Exploring Kashmir’s Herbs

Nettle, known as “Soyee” in Kashmiri was, just a few decades back, used to punish students - Soyee Shalakhh as we all know.
Exploring Kashmir’s Herbs
File Photo

Nettle, known as "Soyee" in Kashmiri was, just a few decades back, used to punish students – Soyee Shalakhh as we all know.  But can we imagine that the plant has great properties. We can make tea and soups from it once it is dried and cleaned. Earlier I had no such idea but after attending some tree talks organized by veteran naturalist, ecologist and Director of Environment, Ecology and Remote Sensing O P Sharma (Vidhyarthi) IFS, I came to know that it is edible, and can be made part of our food as well. Similarly I had heard about Machran Chai and Wopal Haakh from my elders, but had never seen them. During this year's World Environment Day (June 5th 2015) programme held at Basant Wodder village in Khansahib on the banks of Shali Gangaa, I suggested O P Sharma ji to have a food festival so that our herbs could be explored and people be educated about them. He agreed and said let it be a forest food festival. Luckily Mr Sharma was posted as Director Environment, Ecology and Remote Sensing and when he took over as the director on 26th of August 2015, on the very first day we had a meeting with him and decided to organize this programme at Yusmarg. But due to bad weather and other logistical problems we were not able to do it at Yusmarg. Finally, we requested Principal of Institute of Hotel Management (IHM), Srinagar who welcomed this idea and we went ahead with this programme on Oct 4th recently.

During the first ever Forest Food Festival in J&K the dishes were prepared only from the locally available forest herbs which include Soyee, Machran Chai, Lissa, Nunner, Pamb Haakh, Wopal Hakaah, Wan Pran, Mawal, Makki Ataa, Bamm Tchoonth etc. we had Mawal cookies, Pudina cookies and Barfi from Makki. Water Chesnut ataa was the best. Similarly Soyee tea and Soup plus Wopal Haakh Parathas were also found attractive. The live demonstration by village women making makki rotis on mud choola and village potter (Kumhar) making earthenware on his wheel was also hailed by the visitors.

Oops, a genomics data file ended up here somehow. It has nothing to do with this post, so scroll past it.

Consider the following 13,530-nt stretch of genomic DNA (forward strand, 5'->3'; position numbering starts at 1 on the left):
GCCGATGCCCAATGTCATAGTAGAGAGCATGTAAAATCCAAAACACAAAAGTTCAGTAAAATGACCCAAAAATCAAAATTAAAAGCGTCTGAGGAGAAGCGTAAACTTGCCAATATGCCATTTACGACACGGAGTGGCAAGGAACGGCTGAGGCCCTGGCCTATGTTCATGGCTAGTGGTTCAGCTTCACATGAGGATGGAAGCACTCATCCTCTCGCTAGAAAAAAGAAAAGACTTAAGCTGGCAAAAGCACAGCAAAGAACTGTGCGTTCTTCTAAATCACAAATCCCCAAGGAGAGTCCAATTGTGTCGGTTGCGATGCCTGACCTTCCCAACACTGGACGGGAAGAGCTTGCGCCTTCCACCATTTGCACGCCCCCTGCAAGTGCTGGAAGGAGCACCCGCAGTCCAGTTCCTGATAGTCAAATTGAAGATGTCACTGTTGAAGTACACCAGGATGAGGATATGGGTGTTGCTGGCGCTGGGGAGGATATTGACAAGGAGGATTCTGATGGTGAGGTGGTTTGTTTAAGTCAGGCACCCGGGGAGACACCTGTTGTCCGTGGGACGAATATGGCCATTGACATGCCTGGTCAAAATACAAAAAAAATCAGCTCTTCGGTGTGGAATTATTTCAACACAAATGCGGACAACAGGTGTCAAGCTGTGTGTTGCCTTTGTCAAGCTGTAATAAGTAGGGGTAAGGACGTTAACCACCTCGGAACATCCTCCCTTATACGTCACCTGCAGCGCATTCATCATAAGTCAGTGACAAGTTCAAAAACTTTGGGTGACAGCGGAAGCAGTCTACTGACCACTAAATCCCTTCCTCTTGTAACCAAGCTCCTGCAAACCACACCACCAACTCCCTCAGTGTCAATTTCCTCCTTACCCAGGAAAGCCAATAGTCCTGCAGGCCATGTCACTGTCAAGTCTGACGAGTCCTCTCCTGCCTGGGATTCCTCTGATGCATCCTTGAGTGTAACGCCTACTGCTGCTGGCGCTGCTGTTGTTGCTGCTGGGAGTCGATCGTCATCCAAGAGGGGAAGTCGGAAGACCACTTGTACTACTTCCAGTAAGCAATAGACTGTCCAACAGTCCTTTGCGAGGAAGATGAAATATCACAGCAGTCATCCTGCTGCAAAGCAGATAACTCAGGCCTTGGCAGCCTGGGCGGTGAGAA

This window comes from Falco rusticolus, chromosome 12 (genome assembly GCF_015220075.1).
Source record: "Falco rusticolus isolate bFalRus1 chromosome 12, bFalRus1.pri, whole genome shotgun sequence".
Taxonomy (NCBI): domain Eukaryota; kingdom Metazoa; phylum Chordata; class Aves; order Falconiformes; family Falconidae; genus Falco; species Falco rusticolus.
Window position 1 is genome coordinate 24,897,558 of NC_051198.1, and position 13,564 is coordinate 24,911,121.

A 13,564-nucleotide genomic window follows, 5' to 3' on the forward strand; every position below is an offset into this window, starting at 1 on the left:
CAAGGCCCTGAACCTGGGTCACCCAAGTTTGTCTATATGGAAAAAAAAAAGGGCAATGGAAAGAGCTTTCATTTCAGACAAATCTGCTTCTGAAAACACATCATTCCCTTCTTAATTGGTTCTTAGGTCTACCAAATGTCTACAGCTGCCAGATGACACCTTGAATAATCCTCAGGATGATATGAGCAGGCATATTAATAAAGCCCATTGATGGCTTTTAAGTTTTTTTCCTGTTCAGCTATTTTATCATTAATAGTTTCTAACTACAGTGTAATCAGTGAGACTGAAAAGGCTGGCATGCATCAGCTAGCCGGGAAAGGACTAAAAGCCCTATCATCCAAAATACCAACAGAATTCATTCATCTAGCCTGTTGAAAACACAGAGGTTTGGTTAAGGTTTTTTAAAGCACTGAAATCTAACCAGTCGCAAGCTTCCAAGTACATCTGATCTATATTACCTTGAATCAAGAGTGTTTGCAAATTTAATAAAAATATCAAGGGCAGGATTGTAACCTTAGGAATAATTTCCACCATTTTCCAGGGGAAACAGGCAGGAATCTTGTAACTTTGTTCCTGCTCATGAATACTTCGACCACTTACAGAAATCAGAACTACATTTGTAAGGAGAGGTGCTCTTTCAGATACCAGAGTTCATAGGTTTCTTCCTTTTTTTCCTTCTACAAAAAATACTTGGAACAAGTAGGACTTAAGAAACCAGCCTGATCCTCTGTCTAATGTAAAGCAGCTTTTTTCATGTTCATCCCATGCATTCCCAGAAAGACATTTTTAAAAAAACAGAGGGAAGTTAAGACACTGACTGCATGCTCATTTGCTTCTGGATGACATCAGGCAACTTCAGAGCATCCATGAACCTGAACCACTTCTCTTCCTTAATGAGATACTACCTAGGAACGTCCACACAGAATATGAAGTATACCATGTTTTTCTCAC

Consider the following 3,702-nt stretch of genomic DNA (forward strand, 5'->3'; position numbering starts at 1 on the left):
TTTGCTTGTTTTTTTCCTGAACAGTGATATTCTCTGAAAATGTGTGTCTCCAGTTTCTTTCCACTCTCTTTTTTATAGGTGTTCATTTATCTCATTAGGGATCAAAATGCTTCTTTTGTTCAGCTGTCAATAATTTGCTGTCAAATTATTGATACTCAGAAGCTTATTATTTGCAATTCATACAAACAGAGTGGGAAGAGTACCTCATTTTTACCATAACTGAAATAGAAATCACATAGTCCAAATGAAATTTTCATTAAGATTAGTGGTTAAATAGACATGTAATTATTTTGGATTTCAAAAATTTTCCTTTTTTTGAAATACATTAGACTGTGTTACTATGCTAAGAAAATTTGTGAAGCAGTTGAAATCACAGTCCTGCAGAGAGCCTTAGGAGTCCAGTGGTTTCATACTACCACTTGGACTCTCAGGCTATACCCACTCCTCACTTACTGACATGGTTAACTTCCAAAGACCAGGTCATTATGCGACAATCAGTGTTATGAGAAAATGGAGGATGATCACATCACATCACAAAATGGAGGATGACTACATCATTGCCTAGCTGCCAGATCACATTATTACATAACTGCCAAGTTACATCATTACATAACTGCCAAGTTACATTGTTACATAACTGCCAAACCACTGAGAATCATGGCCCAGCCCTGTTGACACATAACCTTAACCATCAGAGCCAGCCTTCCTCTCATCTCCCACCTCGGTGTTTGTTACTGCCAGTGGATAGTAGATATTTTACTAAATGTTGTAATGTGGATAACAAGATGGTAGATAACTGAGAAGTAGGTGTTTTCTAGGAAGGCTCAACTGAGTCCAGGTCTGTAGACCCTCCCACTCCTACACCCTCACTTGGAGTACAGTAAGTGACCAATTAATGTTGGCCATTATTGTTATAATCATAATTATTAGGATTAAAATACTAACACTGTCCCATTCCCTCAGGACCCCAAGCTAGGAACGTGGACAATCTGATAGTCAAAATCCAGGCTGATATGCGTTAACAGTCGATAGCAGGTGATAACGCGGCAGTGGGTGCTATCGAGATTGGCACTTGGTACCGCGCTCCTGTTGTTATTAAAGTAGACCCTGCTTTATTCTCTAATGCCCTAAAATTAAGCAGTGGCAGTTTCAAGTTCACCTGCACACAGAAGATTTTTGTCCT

During the festival a tourist namely Neelkanth Phadke from Pune, who had come to the festival along with his family told me that he has been visiting Kashmir from the last many years but he never had these things ealier. He said his family hasn't visited Kashmir to have pepsi, cocoa cola, Aloo Parathaa or dal makhni. Wazwan he said he couldn't have being a vegetarian. "We belong to Jain community and we want only vegetarian food, but unfortunately there is no choice available for vegetarian food in Kashmir and after visiting forest food festival I found 30 dishes of ethnic vegetarian food and I would suggest this food should also be available at different tourist places", Phadke added.

To make this a reality I would appeal Tourism and Forest Department to coordinate with each other so that forest herbs are explored at various tourist destinations and served to tourists in the restaurants. If coke, pepsi and other junk food prepared by MNCs can be made available in Doodh Pathree or Sonamarg why not our rich food? This type of activity could give employment to hundreds of youth in our state and I am very much confident about it ?

Greater Kashmir